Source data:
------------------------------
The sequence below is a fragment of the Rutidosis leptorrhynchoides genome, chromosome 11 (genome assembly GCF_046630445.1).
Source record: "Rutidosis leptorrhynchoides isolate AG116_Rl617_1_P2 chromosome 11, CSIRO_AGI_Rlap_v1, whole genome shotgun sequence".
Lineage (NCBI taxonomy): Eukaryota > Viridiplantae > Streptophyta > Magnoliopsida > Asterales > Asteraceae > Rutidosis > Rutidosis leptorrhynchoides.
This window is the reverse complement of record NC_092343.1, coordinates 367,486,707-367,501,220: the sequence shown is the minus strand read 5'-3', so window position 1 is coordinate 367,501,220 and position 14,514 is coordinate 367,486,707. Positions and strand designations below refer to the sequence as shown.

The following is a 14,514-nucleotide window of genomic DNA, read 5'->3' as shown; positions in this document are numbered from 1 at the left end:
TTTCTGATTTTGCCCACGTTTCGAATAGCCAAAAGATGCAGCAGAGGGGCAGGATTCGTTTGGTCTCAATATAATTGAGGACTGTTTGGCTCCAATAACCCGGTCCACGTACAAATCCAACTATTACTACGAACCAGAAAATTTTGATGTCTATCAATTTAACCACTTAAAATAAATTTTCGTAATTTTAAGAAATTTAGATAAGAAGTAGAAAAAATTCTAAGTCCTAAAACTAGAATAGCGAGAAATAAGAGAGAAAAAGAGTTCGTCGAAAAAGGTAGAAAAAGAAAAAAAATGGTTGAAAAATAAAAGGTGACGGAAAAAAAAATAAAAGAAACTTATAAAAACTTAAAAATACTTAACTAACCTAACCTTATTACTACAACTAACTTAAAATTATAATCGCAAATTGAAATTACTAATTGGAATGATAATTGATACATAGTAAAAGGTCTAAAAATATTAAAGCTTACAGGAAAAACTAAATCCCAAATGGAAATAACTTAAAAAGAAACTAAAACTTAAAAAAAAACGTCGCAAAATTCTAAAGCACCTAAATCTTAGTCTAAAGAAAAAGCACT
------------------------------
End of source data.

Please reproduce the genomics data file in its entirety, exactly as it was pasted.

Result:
The sequence below is a fragment of the Rutidosis leptorrhynchoides genome, chromosome 11 (genome assembly GCF_046630445.1).
Source record: "Rutidosis leptorrhynchoides isolate AG116_Rl617_1_P2 chromosome 11, CSIRO_AGI_Rlap_v1, whole genome shotgun sequence".
Lineage (NCBI taxonomy): Eukaryota > Viridiplantae > Streptophyta > Magnoliopsida > Asterales > Asteraceae > Rutidosis > Rutidosis leptorrhynchoides.
This window is the reverse complement of record NC_092343.1, coordinates 367,486,707-367,501,220: the sequence shown is the minus strand read 5'-3', so window position 1 is coordinate 367,501,220 and position 14,514 is coordinate 367,486,707. Positions and strand designations below refer to the sequence as shown.

The following is a 14,514-nucleotide window of genomic DNA, read 5'->3' as shown; positions in this document are numbered from 1 at the left end:
TTTCTGATTTTGCCCACGTTTCGAATAGCCAAAAGATGCAGCAGAGGGGCAGGATTCGTTTGGTCTCAATATAATTGAGGACTGTTTGGCTCCAATAACCCGGTCCACGTACAAATCCAACTATTACTACGAACCAGAAAATTTTGATGTCTATCAATTTAACCACTTAAAATAAATTTTCGTAATTTTAAGAAATTTAGATAAGAAGTAGAAAAAATTCTAAGTCCTAAAACTAGAATAGCGAGAAATAAGAGAGAAAAAGAGTTCGTCGAAAAAGGTAGAAAAAGAAAAAAAATGGTTGAAAAATAAAAGGTGACGGAAAAAAAAATAAAAGAAACTTATAAAAACTTAAAAATACTTAACTAACCTAACCTTATTACTACAACTAACTTAAAATTATAATCGCAAATTGAAATTACTAATTGGAATGATAATTGATACATAGTAAAAGGTCTAAAAATATTAAAGCTTACAGGAAAAACTAAATCCCAAATGGAAATAACTTAAAAAGAAACTAAAACTTAAAAAAAAACGTCGCAAAATTCTAAAGCACCTAAATCTTAGTCTAAAGAAAAAGCACT